Prosecuting al Baghdadi
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Policy Question: How should the United States Government (“USG”) prosecute the ISIL leader, Abu Bakr al-Baghdadi (“ABAB”), if it captures him? Overall Recommendations: 1) The USG should consider the empirically proven benefits of capturing terrorist leaders rather killing than them. Both the scholarship discussed in Part III and the independent statistical analysis discussed in Appendix A shows the empiricism behind the benefits. The empirical evidence suggests decapitation hastens the demise of terror groups, but that “capture” decapitation strategies do so more than “kill” strategies. The intuitive rationale is that capture yields intelligence from interrogation and prosecution renders a strategic communications impact of the rule of law. 2) The USG should only opt for a capture / prosecute strategy once it has sufficient admissible evidence to secure a conviction. This calculation must be made for whichever court policymakers intend to try him. Different courts have different rules of evidence and pose different practical and procedural hurdles to bringing evidence before a judge and jury. If the USG can link ABAB to ISIL’s crimes only through classified documents and source-protected witnesses, then prosecutors may not have sufficient evidence to convict without that information. This dilemma is more problematic the more “international” the prosecution becomes. US prosecution confronts its own evidentiary problems, such as the rule against hearsay. 3) The USG should attempt to capture as many ISIL members in the top echelon as possible. Beyond the obvious value of dealing more damage to ISIL, capturing a larger group of ISIL leaders than just ABAB serves two purposes. First, prosecuting a leader of a criminal organization is uniquely difficult. Prosecutors must link the actions of the leader to the crimes of the organization; testimony to that linkage becomes critical. While accomplices have loyalty to a leader, they still reveal information under interrogation and are often willing to testify to save themselves from a harsher sentence. Having witnesses with first-hand knowledge of ABAB’s directives is particularly important for US prosecution, because the rule against hearsay bars second-hand testimony. Second, more detainees increases the achievability of the non-US prosecution options. Creating an international tribunal or hybrid court, or investing in an International Criminal Court inquiry, is more feasible if prosecutors will have a docket replete with defendants, rather than a sole offender.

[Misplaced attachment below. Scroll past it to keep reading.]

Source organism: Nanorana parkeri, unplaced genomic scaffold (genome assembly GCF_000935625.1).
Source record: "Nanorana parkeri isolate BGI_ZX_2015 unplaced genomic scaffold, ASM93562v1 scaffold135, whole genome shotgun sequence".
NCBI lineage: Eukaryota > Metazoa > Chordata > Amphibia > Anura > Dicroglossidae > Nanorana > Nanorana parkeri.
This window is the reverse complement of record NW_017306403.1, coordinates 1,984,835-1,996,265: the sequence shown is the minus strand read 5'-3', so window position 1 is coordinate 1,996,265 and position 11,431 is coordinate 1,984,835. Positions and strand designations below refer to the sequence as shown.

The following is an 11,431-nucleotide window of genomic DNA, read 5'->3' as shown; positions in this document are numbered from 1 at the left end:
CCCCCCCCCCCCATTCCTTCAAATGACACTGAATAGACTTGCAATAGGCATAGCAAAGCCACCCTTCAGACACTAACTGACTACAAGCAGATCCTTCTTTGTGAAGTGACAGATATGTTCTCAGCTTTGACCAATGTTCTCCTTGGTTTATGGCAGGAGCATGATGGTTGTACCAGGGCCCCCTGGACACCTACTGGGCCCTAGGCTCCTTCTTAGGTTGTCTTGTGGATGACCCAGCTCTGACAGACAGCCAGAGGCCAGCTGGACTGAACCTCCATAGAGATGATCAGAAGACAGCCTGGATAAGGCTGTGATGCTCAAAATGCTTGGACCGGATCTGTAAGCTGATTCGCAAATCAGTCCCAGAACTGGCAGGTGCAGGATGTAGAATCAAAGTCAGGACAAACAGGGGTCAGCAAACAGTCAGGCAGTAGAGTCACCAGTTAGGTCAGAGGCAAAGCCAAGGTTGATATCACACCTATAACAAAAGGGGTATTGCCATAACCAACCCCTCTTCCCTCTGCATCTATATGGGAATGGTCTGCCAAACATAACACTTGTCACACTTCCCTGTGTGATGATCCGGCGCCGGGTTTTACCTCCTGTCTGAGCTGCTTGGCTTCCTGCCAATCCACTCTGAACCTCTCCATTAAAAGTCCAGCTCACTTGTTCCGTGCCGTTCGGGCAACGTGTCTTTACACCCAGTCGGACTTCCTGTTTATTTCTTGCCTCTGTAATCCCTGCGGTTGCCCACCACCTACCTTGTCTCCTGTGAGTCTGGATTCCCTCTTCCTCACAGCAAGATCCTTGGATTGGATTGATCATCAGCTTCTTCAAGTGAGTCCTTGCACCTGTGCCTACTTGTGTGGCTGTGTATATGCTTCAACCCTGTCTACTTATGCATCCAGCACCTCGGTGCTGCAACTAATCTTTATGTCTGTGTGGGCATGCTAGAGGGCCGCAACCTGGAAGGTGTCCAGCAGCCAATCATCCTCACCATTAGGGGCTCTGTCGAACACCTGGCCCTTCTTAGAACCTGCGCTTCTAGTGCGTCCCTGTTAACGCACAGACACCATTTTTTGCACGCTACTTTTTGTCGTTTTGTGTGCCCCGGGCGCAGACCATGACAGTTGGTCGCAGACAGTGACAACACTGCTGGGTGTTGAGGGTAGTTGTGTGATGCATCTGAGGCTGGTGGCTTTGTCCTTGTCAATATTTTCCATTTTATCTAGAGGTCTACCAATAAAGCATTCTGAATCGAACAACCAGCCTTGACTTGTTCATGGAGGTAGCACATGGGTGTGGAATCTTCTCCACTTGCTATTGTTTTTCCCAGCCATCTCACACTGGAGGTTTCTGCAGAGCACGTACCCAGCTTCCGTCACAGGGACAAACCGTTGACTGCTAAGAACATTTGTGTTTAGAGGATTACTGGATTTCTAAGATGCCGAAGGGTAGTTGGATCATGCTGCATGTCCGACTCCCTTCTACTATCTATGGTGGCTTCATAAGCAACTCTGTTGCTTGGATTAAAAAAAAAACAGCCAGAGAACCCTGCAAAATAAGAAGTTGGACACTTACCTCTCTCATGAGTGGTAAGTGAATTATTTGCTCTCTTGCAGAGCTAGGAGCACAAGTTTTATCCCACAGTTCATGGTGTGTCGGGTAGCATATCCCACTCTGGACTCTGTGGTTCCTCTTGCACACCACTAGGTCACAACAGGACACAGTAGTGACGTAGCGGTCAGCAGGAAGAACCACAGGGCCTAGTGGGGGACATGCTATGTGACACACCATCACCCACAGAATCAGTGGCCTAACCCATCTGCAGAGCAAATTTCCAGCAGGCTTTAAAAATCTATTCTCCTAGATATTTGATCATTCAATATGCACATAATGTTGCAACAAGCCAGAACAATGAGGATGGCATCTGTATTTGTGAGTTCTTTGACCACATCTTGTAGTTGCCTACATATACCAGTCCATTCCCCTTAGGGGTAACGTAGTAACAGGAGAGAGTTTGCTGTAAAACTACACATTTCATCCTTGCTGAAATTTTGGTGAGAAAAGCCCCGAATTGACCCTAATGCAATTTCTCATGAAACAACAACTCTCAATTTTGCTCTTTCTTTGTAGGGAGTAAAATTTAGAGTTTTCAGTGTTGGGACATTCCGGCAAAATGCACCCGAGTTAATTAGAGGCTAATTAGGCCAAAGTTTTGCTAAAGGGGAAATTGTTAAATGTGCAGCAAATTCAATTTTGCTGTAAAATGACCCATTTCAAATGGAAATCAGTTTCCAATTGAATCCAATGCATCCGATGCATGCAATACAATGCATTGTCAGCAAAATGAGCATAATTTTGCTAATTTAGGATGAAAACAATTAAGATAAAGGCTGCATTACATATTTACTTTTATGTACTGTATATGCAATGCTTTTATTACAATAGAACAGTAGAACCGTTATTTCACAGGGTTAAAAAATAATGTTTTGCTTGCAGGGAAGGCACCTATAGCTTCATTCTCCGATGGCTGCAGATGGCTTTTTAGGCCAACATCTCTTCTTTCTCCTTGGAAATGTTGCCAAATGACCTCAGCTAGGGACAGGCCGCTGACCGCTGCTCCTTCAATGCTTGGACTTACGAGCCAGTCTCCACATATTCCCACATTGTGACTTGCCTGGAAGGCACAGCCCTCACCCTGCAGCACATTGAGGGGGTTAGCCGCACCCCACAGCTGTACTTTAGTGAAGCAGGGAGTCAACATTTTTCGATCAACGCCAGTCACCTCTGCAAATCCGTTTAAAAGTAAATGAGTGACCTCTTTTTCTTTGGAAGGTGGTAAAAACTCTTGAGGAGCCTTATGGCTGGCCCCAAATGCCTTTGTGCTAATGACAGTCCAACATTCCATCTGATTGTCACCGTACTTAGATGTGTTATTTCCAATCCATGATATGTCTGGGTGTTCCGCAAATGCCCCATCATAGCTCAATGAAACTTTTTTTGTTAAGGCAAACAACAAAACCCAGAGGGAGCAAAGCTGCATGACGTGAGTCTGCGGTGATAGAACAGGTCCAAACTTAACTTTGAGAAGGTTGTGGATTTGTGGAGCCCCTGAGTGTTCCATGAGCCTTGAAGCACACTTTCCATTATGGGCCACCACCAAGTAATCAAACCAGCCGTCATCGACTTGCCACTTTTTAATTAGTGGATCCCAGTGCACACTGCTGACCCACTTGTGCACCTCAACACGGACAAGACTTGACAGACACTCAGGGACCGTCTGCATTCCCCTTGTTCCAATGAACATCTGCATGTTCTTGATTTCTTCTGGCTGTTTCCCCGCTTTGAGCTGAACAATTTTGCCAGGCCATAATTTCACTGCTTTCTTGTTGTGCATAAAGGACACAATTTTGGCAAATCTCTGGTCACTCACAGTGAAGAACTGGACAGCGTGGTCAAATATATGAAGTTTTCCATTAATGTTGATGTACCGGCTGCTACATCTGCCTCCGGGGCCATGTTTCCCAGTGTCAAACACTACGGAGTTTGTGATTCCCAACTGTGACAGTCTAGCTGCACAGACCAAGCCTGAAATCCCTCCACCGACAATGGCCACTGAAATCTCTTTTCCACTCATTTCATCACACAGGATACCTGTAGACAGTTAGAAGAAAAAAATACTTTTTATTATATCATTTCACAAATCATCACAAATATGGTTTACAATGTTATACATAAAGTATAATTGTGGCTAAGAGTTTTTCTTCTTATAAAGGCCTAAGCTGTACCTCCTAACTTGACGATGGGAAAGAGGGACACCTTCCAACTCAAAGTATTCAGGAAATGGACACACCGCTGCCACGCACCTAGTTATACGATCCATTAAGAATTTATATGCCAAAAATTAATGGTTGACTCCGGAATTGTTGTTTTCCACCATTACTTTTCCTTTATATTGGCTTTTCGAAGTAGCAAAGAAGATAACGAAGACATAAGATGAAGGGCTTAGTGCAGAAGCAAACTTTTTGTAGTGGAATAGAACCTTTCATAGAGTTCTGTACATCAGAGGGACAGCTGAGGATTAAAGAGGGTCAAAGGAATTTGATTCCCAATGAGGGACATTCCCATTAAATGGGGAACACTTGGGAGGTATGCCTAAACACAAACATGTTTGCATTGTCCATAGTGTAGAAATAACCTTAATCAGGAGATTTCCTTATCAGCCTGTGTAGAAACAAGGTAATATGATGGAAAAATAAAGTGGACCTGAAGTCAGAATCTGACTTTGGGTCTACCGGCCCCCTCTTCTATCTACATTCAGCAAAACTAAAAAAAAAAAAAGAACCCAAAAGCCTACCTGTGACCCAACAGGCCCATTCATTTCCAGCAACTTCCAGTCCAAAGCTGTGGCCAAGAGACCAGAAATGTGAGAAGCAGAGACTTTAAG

DepartmentThe Sanford School of Public Policy
CitationTurza, Nicholas (2016). Prosecuting al Baghdadi. Master's project, Duke University. Retrieved from https://hdl.handle.net/10161/11719.
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Rights for Collection: Sanford School Master of Public Policy (MPP) Program Master’s Projects